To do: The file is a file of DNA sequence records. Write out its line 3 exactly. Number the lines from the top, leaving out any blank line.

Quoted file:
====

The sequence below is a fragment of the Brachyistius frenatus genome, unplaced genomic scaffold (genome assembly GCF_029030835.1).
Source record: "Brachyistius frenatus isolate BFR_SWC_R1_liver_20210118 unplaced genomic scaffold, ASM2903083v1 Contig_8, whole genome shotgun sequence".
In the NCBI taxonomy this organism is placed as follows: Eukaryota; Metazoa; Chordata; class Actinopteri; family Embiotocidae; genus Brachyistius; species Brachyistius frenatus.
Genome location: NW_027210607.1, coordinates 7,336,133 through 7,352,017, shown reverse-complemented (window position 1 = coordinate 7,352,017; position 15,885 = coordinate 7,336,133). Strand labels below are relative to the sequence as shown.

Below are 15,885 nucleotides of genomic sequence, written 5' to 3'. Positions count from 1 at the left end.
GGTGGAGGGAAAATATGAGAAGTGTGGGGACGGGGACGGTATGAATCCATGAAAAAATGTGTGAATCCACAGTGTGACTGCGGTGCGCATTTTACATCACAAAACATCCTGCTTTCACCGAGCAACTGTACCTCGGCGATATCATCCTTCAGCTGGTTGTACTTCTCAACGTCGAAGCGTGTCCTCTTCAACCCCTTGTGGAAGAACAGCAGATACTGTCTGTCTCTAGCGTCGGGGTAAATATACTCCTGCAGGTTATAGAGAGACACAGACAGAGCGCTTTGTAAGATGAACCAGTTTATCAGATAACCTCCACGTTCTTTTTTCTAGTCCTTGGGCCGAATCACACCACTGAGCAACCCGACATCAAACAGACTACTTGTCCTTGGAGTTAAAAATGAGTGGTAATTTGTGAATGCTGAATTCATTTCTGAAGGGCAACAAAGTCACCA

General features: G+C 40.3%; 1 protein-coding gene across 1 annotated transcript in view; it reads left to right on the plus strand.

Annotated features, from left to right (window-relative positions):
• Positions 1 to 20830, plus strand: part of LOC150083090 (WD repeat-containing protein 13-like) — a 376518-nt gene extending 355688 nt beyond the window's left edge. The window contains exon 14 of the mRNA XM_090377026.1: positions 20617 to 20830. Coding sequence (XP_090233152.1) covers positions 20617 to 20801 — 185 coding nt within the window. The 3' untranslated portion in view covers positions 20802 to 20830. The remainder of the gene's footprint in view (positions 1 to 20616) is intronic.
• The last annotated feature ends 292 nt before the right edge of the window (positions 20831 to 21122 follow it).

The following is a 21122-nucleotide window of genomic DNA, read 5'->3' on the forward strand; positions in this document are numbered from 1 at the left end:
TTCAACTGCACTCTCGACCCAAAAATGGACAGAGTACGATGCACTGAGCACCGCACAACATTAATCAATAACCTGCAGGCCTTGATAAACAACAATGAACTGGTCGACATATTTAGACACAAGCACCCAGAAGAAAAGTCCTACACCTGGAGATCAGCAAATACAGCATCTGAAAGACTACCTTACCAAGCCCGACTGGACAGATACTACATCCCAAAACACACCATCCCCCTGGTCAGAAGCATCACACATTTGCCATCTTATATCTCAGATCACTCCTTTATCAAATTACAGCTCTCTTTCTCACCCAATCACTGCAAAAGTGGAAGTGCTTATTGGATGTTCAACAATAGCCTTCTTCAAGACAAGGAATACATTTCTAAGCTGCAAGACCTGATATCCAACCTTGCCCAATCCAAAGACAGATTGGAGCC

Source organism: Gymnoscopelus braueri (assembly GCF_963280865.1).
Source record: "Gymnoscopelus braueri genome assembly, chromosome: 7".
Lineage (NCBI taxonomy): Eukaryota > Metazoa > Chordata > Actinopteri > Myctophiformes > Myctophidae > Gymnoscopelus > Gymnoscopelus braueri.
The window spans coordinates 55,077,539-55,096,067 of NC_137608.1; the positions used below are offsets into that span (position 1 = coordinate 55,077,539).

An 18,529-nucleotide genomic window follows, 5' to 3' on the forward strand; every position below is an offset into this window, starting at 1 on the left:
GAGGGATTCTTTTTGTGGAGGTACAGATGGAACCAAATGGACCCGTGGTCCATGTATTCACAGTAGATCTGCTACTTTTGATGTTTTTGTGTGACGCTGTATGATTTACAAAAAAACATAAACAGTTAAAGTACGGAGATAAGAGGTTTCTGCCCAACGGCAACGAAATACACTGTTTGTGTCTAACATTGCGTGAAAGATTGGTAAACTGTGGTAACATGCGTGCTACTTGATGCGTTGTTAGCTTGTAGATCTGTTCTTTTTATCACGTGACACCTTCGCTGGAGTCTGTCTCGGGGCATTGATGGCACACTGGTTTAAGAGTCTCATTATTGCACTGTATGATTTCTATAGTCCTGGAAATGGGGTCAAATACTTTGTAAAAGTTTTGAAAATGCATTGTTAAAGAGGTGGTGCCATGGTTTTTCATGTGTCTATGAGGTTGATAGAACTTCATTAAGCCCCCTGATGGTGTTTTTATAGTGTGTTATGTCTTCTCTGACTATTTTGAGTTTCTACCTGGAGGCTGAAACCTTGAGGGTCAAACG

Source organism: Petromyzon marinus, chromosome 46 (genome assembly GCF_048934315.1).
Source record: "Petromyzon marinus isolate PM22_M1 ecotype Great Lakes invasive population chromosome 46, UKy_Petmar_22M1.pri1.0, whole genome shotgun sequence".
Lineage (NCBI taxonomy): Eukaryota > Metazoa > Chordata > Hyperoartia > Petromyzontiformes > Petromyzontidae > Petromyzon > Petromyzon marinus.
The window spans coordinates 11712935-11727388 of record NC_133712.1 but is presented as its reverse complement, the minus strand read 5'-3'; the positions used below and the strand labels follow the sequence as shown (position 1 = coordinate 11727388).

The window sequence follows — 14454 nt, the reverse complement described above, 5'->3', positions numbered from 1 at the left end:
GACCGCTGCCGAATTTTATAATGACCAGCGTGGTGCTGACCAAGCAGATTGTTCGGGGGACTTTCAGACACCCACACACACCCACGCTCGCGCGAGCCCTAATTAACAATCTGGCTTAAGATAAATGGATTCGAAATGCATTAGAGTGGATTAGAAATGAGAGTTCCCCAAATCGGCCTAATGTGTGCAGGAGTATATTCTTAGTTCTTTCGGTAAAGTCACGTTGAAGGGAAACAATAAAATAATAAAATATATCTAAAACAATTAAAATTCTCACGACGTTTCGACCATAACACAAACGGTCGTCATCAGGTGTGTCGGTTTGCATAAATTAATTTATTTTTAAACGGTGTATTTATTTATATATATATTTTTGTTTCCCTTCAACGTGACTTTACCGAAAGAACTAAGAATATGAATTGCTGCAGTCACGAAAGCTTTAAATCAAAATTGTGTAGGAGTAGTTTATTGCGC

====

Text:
In the NCBI taxonomy this organism is placed as follows: Eukaryota; Metazoa; Chordata; class Actinopteri; family Embiotocidae; genus Brachyistius; species Brachyistius frenatus.